An Appalachian Trail Ridgerunner
Her passion…to “express myself confidently, beautifully and easily with a healthy self-love that radiates out to all humanity with joyful purpose and prosperity.” — Regina Reiter
At the age of fifty-six, Regina Reiter began her career as an Appalachian Trail Ridgerunner in the state of Virginia. For five days out of the week she hikes within an eighty mile stretch of the AT (Appalachian Trail)…introducing herself and greeting hundreds of hikers each year. She loves her job, nature and long-distance hiking! Her nomadic lifestyle is full of adventure, challenges and transformation as she has traveled the AT now several times, along with many other trails. Having hiked thousands of miles, her desire is to share that passion with other women. She began her company…Forgiveness Walks, a business where she coaches other women to help them prepare for their Appalachian Trail experience…both inwardly and outwardly, she encourages other women to also live confidently, beautifully and easily with a love that radiates to all.
Regina and her companion John, have hiked numerous trails together. From the Pacific Crest Trail…the Appalachian Trail, the Benton MacKaye Trail, Foothills Trail and most recently the Long Trail…just to mention a few…these two individuals love what they do!
John is easy going and light hearted. He cares for fellow hikers and encourages “Leave No Trace” principles to all. As a ridgerunner over the years within the states of Georgia, Virginia and Maine, he continues to educate and inform other hikers. When I summited Mt Katadhin on September 2nd, 2012…he came to the Birches Campground where long distance hikers tent the night before they summit…and offered to us a delicious cake to be shared, congratulating those who would complete their hike the following day.
Both are very knowledgable and interesting as they shared their experiences of the AT as ridgerunners with us.
Our hike at the Reserve began at 6:00pm…with a chance of rain, Regina and I grabbed our umbrellas as we led the others through the prairie, lined with Goldenrod and New England Asters. We hiked at a slow pace, talking and sharing…stopping to watch the six white tailed deer and then later as we each separated ourselves for a few moments, breathing in the solitude, reflecting on the moment, listening to the sounds that surrounded us and looking out toward the sea of gold and purple. We each took some individual time of about ten minutes on the trail soaking in our surroundings with gratitude. We then re-grouped to finish the hike together, waiting and watching for the sunset.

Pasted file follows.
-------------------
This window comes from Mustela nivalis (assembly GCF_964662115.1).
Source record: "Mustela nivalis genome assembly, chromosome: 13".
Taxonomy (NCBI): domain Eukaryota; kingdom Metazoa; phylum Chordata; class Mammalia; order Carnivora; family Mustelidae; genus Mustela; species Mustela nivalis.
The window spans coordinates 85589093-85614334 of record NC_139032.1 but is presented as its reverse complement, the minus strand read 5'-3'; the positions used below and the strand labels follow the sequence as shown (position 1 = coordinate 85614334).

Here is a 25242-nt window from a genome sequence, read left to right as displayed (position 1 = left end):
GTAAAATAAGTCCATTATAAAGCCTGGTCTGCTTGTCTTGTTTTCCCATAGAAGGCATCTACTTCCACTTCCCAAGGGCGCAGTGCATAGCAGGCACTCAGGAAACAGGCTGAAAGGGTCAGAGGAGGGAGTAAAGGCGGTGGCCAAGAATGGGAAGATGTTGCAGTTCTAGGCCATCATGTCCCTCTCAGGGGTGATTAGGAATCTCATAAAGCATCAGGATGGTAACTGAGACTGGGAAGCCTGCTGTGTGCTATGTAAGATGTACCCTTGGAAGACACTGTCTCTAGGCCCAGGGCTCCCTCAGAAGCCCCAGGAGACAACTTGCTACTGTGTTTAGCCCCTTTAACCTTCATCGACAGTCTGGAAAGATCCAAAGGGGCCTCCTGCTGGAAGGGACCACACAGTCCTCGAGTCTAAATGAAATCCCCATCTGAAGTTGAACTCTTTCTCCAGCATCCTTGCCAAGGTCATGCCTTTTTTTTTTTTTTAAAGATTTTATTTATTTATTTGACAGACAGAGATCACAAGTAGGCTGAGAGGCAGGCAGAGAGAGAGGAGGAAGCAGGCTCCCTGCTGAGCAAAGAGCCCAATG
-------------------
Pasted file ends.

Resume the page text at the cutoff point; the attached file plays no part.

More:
per Wikipedia…”A Ridgerunner hikes sections of the Appalachian Trail, meets and greets hikers, provides Trail brochures and literature to inform visitors about the A.T. and its intended primitive experience, its location, regulations, and traditions. They take steps to encourage the best behavior on the part of hikers, to facilitate a positive Trail experience (particularly for those who are poorly prepared), and to elicit the support of Trail neighbors and those who live nearby, but who may not understand or use the Trail properly. Ridgerunners, by their presence, discourage and mitigate misuse of the Appalachian Trail and its environs by performing educational and public relations functions”…and that is exactly how Regina and John described and explained it to us while on our Sweet Arrow Reserve hike.
Afterwards we gathered at my home where we continued our discussions around a dinner of spaghetti squash topped with a marinara sauce, served with kale salad, asparagus and fruits of cantaloupe, raspberries and watermelon. A delightful time for all and after the guests left, Regina, John and I reminisced about the trails we had hiked. From the norovirus to mountain lion…from climbing Mt Mansfield in Vermont, Mt Katadhin in Maine to Mt Whitney in California and from the Florida Trail to the Long Trail…we talked about life on the trails till well after midnight.
I sincerely appreciated your willingness to come out to Bellbrook, Ohio where you shared your life with us for the evening. Thank you John and Regina. The best to you both as you continue to guide, share and protect the Appalachian Trail together.